Saturday, November 7, 2015

Mike and Kerri

I don't officiate at many weddings in the Middlesex Cluster. At St. John's in Waterbury I would do 12-18 a year. But the Cluster churches are small churches with not a lot of 'marrying age' folks. But I've officiated at two in the past month--one at St. James and today at Emmanuel, Killingworth. Both weddings were lovely and moving.

Today it was Mike and Kerri who married each other. They had two Yale Music Students play cello and violin for the music. Mike's two best men surprised Kerri with a rendition of "Grow old with you" that got a standing ovation at the offertory. The bridesmaids dresses were of the same fabric but in unique designs. Cool.

Mike is the great-grandson of the Rev. Gilbert, who founded Emmanuel in the early 1900's.  His grandparents and parents and now he and Kerri were all married in Emmanuel Church. Remarkable!

I have a different attitude toward marriage and baptism than may Episcopal priests. My commitment is to people who want God involved in their children's lives or God involved in their marriage. Wanting to get married in a church is enough for me. Mike and Kerri aren't members of Emmanuel, though Mike's heritage is intimately tied to the congregation. But they wanted to be married there and I was delighted.

In this super secular age, I am always delighted when anyone wants the church and God tied up with their lives. Some priests I know lay down a lot of hoops to jump through for people who want children baptized or to get married. Not me. All I ask is a chance to get to know them. And that I do. The thing that is not even in my mind is to question their desires or set up boundaries. The sacraments belong to God, not to the church, and certainly not to priests!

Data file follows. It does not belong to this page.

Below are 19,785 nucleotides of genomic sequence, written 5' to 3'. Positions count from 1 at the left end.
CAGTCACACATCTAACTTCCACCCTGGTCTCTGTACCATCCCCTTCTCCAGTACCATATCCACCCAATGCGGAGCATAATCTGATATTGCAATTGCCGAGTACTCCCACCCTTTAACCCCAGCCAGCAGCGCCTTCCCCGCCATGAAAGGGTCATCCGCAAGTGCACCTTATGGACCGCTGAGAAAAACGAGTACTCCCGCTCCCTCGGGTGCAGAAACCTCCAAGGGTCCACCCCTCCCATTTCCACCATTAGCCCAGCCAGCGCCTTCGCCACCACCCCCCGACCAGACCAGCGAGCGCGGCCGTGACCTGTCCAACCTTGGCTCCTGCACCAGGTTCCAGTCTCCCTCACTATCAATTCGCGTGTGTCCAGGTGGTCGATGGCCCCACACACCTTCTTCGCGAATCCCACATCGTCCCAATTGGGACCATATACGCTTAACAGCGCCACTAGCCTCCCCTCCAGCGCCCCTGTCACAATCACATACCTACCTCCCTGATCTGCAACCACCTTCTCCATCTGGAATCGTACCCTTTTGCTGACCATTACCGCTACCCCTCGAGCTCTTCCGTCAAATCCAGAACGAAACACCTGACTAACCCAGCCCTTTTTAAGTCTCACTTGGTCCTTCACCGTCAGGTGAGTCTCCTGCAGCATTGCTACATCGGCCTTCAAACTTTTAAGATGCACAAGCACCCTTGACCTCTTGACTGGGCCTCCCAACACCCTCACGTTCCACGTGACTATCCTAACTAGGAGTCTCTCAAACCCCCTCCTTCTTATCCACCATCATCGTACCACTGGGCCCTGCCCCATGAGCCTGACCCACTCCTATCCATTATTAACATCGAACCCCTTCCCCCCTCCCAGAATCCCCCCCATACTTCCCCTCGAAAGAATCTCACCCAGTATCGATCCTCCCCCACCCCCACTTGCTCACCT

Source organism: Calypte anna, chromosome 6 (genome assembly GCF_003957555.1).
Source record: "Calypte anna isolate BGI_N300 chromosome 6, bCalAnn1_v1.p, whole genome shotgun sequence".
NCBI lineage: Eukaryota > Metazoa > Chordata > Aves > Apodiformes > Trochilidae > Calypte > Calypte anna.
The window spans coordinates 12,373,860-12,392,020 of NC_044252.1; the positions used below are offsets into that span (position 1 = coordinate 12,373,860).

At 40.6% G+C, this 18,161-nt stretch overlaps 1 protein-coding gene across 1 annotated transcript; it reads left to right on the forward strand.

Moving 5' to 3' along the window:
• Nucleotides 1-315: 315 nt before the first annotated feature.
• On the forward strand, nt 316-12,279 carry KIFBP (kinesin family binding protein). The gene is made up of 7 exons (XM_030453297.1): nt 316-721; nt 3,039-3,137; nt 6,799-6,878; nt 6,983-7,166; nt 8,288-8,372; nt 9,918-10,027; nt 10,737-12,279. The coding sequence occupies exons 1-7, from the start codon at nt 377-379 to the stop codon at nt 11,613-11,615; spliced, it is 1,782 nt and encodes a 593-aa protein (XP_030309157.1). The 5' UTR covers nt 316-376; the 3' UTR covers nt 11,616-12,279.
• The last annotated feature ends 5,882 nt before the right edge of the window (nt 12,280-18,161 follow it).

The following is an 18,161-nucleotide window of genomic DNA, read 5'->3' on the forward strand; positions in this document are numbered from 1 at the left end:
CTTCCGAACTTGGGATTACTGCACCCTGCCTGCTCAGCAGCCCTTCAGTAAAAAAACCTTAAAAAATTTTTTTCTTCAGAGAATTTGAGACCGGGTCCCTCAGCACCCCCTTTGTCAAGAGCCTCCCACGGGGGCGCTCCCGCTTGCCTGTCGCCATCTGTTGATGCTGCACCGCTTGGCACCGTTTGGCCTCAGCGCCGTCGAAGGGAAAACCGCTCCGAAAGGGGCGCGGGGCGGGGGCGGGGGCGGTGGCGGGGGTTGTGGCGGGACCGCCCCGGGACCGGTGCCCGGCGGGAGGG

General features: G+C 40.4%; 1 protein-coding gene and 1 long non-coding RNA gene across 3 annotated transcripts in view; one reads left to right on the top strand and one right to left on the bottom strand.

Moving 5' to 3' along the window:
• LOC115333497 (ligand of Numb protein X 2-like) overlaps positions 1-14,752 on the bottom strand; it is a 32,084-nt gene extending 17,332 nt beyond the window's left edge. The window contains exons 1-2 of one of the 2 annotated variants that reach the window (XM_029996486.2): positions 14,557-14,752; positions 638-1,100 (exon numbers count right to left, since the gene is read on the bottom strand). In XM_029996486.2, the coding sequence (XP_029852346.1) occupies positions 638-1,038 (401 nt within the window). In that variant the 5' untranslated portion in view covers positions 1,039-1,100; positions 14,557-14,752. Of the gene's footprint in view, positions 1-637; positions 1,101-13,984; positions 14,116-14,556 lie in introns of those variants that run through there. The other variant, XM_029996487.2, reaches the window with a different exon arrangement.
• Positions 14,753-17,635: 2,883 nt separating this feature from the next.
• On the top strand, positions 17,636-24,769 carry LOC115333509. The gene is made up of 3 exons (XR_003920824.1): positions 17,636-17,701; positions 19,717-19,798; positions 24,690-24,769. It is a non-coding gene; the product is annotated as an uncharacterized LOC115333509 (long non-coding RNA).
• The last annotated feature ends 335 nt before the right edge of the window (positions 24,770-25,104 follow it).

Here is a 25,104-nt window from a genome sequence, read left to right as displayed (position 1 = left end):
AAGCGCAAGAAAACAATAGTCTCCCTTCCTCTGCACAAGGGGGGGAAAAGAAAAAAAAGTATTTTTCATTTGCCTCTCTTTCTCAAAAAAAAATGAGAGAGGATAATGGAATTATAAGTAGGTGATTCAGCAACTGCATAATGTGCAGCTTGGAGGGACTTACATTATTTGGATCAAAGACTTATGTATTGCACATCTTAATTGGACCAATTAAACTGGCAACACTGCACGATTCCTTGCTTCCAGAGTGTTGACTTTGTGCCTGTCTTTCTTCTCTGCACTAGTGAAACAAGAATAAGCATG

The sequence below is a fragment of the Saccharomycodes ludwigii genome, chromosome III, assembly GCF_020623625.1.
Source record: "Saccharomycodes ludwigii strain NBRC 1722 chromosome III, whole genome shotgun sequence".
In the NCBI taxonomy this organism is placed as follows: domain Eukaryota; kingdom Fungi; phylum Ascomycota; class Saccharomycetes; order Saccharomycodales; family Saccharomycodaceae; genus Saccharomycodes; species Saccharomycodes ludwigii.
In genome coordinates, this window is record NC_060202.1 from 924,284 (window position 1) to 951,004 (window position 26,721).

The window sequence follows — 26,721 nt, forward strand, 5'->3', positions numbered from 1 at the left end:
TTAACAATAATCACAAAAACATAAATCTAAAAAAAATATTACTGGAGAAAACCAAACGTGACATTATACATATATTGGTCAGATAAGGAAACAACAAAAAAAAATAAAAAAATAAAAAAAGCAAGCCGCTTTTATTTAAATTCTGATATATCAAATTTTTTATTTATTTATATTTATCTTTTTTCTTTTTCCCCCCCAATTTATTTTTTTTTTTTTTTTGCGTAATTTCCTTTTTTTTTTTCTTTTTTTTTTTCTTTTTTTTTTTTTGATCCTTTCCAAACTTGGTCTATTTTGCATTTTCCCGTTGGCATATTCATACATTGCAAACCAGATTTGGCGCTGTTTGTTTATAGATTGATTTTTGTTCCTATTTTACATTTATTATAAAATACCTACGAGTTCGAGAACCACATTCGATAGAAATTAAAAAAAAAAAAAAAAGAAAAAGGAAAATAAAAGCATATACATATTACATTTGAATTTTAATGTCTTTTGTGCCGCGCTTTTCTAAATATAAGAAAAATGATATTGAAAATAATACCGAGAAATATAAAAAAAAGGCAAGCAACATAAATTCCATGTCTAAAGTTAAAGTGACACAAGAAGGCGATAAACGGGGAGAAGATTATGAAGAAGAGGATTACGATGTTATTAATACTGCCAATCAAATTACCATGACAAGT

I officiated at many weddings at St. John's when the reason the couple gave for wanting to be married there was, "it's the prettiest church in town." Good enough for me.

You see, I really take the sacraments seriously. I think they mean something 'deep down' and folks who experience them are touched by God in ways they...and even I...don't and can't realize.

Why would anyone deny the blessings of God to anyone else? That's my question.

My theory is this: give the blessing of God to anyone, any where, who wants it, for whatever reason. The rest I leave to God.

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About Me

some ponderings by an aging white man who is an Episcopal priest in Connecticut. Now retired but still working and still wondering what it all means...all of it.